A junction point between two components is said to have geometric continuity \(G^{0}\) if the values of the two curve segments coincide at the point. A junction point is said to have a geometric continuity \(G^{1}\) if the values of the two segments coincide and the values of the first derivatives \(\dfrac{dx}{dt}, \dfrac{dy}{dt},\dfrac{dz}{dt}\) are proportional. The important thing is that the tangent vectors of both components have the same direction at the connection point. Geometric continuity of class \(G^{k}\) is defined in a similar way.

Of course, parametric continuity implies geometric continuity, but the converse is not true. To better understand the difference between these two definitions, it is useful to imagine the physical situation of a particle moving from one segment of the curve to another passing through the junction point. In the case of parametric continuity the transition occurs smoothly, without speed variation, neither in direction nor in modulus. In the case of geometric continuity, on the other hand, while the direction remains unchanged, there is an instantaneous change in the modulus of speed, and therefore an acceleration, in the passage between the two segments of curve.

Computer graphics and video games require modeling complex objects and simulating animation processes, starting from a finite set of control data. The fundamental mathematical tools for these problems are the interpolating or approximating curves (or surfaces). In the case of **interpolation **the curve passes exactly through the specified points (for example natural splines); in the case of **approximation** the curve passes only through the extreme points and uses the intermediate points as a guide for the optimal construction of the curve (for example Bézier curves).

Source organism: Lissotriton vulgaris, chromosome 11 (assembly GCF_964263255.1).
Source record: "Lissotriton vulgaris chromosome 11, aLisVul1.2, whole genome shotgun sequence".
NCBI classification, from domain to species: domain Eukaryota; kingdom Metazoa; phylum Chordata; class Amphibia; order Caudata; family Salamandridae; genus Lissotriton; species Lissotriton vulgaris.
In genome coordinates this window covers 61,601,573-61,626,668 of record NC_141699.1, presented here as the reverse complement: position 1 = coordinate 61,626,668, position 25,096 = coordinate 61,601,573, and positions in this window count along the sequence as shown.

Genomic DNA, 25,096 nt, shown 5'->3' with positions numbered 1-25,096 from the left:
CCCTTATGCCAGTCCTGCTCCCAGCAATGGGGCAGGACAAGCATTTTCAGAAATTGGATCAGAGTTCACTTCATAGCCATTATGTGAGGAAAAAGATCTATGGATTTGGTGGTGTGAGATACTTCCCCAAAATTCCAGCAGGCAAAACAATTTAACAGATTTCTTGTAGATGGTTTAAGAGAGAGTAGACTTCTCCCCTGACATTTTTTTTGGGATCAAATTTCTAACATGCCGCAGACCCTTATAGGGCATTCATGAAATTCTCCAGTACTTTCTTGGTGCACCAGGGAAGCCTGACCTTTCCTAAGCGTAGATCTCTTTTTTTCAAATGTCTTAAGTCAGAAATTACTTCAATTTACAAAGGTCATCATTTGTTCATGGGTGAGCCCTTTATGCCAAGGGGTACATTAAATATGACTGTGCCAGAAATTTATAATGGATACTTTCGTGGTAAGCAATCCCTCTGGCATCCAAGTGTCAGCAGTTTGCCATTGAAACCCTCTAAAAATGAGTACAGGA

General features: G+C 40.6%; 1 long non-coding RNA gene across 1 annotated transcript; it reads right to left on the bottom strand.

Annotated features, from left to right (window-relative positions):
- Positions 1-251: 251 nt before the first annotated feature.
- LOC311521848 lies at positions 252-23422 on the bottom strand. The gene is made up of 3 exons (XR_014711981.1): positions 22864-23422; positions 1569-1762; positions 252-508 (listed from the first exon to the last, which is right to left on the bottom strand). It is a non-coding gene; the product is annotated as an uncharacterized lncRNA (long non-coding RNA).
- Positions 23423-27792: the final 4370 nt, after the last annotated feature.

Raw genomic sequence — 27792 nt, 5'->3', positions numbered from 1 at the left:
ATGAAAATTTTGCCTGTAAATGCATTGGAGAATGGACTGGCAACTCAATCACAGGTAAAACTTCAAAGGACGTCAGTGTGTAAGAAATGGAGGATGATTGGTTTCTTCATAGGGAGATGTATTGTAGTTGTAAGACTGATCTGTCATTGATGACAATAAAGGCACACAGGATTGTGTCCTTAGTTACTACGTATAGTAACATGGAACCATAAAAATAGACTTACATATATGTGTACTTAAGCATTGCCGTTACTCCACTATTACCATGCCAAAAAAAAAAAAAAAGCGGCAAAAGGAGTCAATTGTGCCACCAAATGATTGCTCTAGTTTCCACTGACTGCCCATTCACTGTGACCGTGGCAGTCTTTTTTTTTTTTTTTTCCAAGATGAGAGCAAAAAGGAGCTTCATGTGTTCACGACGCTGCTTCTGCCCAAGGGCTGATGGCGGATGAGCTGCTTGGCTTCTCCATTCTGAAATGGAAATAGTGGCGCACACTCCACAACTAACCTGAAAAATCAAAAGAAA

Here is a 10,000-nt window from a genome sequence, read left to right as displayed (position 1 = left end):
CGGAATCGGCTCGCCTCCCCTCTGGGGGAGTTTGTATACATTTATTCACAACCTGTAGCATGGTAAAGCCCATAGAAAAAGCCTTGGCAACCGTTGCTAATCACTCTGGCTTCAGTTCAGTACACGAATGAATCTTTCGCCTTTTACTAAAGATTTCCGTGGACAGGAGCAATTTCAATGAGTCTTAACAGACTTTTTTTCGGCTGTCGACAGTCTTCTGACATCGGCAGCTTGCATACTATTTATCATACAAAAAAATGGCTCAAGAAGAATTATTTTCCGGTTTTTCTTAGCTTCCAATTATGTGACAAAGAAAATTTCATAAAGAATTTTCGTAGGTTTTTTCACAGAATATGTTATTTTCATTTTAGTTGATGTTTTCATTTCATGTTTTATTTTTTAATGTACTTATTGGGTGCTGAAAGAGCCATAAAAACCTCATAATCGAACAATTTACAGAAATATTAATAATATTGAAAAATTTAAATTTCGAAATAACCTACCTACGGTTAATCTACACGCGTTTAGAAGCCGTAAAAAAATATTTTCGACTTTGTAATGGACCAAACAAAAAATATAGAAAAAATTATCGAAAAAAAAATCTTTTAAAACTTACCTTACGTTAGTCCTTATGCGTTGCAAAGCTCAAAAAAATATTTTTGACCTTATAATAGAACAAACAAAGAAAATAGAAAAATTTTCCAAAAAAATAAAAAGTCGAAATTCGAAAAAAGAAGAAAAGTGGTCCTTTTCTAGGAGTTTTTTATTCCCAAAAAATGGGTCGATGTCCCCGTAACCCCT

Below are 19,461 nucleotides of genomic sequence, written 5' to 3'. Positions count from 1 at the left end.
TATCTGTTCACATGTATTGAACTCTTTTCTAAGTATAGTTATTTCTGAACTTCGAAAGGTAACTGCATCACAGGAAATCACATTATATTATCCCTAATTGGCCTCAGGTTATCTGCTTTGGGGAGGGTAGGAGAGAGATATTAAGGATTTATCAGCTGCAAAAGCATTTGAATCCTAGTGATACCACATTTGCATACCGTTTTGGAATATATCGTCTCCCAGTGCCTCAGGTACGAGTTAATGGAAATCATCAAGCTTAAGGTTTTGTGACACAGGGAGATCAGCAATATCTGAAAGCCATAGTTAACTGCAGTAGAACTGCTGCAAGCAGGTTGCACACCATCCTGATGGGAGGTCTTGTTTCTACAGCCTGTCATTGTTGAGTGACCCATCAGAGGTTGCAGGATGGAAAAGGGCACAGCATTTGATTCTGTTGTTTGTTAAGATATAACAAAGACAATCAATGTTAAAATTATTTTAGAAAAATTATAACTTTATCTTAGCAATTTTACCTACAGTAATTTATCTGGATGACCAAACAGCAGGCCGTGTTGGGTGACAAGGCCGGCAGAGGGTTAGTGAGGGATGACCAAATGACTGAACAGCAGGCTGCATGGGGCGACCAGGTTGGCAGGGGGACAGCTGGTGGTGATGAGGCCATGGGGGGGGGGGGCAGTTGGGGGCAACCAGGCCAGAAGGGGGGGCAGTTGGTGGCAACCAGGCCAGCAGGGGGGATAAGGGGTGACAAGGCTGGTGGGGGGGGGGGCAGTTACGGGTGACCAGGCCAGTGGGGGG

- The interpolating curves pass through the control points; the approximating curves assume a shape which is a function of the points, but do not necessarily pass through them.
- The interpolating curves are very useful for specifying trajectories in animation processes, where you want the trajectory of an object to pass through points.
- The approximating curves are very useful in modeling processes.

We can formalize the problem of polynomial interpolation in these two different situations:

- given \(n+1\) points of the plane \((x_{0},y_{0}),(x_{1},y_{1}),\cdots, (x_{n},y_{n})\) find a polynomial \(p(x)\) of degree at most \(n\) which assumes predetermined values \(y_{i}\) in the points, that is \(p(x_{i})=y_{i},i=0,1,\cdots,n\);
- given a function \(f(x)\) continuous in an interval \([a,b]\), determine the polynomial with degree \(n\) which best approximates the function.

Polynomials have important properties that make them ideal tools for interpolation or approximation. They are continuous functions, easily differentiable and integrable, and can be easily calculated with simple programs. The set of polynomials of degree less than or equal to \(n\) has a vector space structure. For a review of the definition and properties of vector spaces see ^{[1]}.

Polynomials are able to approximate any continuous function with the desired level of accuracy; in fact, the famous **Weierstrass approximation theorem **substantially states that any continuous function in a closed and bounded interval can be approximated by polynomials with any desired precision level.

Suppose we have \(n+1\) points of the plane

\[ (x_{0},y_{0}),(x_{1},y_{1}), \cdots ,(x_{n},y_{n}) \]We want to determine a polynomial \(p(x)\) with minimum degree such that \(p(x_{i})=y_{i}\) with \(0 \le i \le n\). The solution proposed by Lagrange uses the following polynomials \(L_{n,k}(x)\):